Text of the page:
Thanks to Josh "Shorti" Myer, who is a lot less lazy than I am, for calculating
     N, given 2N=1,000,000
based on
     (log10 1000000) / (log10 2)
According to Shorti, the actual value is
and it might be a repeating fraction thereafter (his MS-Win's built-in calculator could not prove it any better than this.)
Thanks to Bill Bohan who is a lot more careful than I am, for pointing out that I had somehow gotten off track by orders of magnituted in my 1997 version of the file, an astronomical blunder. I had calculated the chart by hand, which goes against the whole reason why they built the ENIAC in the first place.

Mr. Bohan also gets a Good Netizen award for pointing out my rather foolish errors with civility and a bit of humor.

And no thanks to the two nasty-grams I recieved on the same topic. Didn't bother to make note of the social misfits who sent 'em.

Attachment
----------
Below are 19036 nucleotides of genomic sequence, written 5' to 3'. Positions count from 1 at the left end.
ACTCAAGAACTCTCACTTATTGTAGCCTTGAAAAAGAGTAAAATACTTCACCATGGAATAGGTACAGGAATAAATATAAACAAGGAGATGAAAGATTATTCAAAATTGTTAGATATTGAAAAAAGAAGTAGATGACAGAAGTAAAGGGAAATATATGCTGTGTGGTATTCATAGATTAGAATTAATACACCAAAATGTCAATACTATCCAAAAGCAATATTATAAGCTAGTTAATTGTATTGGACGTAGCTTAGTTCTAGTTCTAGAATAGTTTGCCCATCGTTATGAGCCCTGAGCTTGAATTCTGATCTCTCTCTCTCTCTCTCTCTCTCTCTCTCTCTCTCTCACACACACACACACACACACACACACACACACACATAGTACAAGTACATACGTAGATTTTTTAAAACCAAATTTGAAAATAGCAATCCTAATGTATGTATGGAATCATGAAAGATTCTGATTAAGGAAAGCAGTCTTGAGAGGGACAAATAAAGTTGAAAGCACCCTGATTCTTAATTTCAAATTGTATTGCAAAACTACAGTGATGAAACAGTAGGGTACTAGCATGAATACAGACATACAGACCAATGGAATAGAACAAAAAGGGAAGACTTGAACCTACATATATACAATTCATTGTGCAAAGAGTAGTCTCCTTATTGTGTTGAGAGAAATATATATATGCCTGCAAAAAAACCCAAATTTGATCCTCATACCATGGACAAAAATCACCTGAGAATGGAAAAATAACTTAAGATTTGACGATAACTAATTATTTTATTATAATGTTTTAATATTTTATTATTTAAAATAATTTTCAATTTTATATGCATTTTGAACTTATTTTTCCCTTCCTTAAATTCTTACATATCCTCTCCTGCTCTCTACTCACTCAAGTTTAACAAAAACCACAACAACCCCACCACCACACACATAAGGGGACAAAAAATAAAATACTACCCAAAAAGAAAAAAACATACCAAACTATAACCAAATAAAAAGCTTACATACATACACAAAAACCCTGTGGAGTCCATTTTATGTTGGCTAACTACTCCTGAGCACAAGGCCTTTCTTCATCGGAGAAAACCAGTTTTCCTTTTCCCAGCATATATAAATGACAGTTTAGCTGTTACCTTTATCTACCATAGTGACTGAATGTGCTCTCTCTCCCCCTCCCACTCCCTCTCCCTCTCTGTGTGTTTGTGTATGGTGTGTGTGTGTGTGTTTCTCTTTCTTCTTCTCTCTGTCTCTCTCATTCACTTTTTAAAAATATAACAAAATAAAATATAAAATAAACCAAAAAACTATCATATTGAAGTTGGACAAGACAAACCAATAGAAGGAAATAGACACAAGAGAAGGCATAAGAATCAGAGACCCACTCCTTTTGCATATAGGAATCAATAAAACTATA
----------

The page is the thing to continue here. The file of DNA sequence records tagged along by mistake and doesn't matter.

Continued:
Most honorable mention to Roy W. Clickery as I used his Data Powers of Ten document to verify my Powers of Two, although, unlike Mr. Clickery, the fact that a kilobyte is 1,024 bytes isn't 1,000 bytes does keep me awake at night.
I'm not worthy! Thank you Don Knuth for giving me my 15 minutes of fame with his reference to one of my documents in your Recent News (1999) document. I added his suggestions to my Powers of Two document after hearing of this. (For those who don't get it: This guy is one of the legendary computer people that you'll see honored on a postage stamp someday.)
Copyright © 1999,2000 Kevin J. Walsh
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